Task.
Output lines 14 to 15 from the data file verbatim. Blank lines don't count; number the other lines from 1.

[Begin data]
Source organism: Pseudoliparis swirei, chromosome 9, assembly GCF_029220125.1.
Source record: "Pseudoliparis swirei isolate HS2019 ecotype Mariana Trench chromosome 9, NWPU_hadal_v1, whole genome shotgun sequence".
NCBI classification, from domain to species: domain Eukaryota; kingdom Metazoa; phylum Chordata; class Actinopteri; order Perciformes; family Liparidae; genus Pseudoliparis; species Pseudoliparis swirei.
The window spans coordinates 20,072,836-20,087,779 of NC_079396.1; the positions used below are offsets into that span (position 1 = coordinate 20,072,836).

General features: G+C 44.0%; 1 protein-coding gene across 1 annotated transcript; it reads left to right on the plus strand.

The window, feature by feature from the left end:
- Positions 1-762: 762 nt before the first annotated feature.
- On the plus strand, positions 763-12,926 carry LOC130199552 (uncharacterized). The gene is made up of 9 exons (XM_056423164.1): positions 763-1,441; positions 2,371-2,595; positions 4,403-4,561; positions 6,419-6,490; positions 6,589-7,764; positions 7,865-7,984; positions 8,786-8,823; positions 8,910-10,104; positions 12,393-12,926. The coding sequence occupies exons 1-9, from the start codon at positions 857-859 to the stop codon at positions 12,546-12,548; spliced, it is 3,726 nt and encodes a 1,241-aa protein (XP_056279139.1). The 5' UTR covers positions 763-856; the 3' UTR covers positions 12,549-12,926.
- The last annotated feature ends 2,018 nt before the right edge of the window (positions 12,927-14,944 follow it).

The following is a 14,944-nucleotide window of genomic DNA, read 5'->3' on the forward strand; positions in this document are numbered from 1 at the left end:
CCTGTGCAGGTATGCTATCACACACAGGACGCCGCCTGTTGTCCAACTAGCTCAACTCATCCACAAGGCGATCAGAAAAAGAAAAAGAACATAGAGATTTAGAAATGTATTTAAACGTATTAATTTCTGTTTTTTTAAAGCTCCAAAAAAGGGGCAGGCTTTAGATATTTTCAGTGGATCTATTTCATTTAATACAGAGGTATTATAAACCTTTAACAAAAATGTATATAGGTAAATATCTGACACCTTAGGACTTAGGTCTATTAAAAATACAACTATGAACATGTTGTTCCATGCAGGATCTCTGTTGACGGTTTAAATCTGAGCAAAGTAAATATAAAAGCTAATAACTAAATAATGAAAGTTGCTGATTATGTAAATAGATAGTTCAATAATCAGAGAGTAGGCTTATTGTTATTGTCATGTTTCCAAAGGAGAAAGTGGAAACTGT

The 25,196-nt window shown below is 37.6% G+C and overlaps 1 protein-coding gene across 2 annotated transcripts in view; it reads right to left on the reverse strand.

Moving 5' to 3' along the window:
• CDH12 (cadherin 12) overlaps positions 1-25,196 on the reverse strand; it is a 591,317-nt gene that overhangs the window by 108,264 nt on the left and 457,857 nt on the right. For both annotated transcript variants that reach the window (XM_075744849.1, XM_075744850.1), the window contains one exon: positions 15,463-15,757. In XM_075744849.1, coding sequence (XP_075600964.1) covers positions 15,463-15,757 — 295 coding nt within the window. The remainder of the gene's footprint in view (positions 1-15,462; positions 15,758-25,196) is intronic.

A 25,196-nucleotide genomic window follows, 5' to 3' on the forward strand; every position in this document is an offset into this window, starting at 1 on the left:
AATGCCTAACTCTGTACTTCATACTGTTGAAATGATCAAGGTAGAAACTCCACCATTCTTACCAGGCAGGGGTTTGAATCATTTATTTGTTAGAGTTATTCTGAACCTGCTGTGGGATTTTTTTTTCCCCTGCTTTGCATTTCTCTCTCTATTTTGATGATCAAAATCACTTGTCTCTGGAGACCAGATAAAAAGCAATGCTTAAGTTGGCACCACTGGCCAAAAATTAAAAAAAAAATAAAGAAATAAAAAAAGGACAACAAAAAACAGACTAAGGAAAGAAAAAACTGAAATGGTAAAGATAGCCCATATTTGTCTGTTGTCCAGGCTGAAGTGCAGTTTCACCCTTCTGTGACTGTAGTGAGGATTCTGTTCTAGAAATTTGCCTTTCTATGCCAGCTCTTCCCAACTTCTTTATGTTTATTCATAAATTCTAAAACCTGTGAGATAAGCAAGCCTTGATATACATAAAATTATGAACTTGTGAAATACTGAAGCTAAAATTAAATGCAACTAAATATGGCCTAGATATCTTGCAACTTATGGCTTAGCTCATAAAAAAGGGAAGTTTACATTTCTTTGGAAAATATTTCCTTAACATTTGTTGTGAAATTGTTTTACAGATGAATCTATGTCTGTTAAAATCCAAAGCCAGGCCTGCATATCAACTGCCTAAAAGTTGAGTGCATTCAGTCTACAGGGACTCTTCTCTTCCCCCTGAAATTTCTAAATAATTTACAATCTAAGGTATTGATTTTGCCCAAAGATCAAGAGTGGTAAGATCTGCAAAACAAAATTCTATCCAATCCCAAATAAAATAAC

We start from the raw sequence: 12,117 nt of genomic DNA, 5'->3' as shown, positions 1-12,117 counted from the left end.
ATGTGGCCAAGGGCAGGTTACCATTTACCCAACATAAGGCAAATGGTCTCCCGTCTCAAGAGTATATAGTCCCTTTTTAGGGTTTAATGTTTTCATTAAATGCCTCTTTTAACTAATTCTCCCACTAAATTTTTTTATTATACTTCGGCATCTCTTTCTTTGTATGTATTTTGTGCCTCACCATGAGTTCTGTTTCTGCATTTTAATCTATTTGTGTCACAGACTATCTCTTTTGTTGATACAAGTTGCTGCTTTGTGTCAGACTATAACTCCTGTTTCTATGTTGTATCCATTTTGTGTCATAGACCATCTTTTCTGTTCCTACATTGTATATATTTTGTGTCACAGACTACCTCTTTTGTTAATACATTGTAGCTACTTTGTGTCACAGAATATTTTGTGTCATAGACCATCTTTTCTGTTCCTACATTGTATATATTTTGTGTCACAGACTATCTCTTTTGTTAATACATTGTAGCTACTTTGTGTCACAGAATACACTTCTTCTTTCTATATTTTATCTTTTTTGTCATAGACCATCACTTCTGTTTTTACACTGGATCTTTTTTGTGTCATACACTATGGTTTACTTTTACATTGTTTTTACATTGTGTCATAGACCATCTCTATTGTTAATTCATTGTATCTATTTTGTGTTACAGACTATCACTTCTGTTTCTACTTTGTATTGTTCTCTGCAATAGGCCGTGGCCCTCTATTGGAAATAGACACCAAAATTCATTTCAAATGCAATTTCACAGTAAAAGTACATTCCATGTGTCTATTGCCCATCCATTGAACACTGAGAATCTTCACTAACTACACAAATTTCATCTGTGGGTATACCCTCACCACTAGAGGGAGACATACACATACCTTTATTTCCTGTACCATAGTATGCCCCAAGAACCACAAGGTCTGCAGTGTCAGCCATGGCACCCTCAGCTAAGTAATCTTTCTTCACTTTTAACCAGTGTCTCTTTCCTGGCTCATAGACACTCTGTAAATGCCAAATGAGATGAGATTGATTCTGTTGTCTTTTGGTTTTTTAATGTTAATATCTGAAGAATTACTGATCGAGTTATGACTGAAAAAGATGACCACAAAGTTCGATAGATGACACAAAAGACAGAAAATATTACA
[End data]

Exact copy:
• CDH12 (cadherin 12) overlaps positions 1-25,196 on the reverse strand; it is a 591,317-nt gene that overhangs the window by 108,264 nt on the left and 457,857 nt on the right. For both annotated transcript variants that reach the window (XM_075744849.1, XM_075744850.1), the window contains one exon: positions 15,463-15,757. In XM_075744849.1, coding sequence (XP_075600964.1) covers positions 15,463-15,757 — 295 coding nt within the window. The remainder of the gene's footprint in view (positions 1-15,462; positions 15,758-25,196) is intronic.

A 25,196-nucleotide genomic window follows, 5' to 3' on the forward strand; every position in this document is an offset into this window, starting at 1 on the left: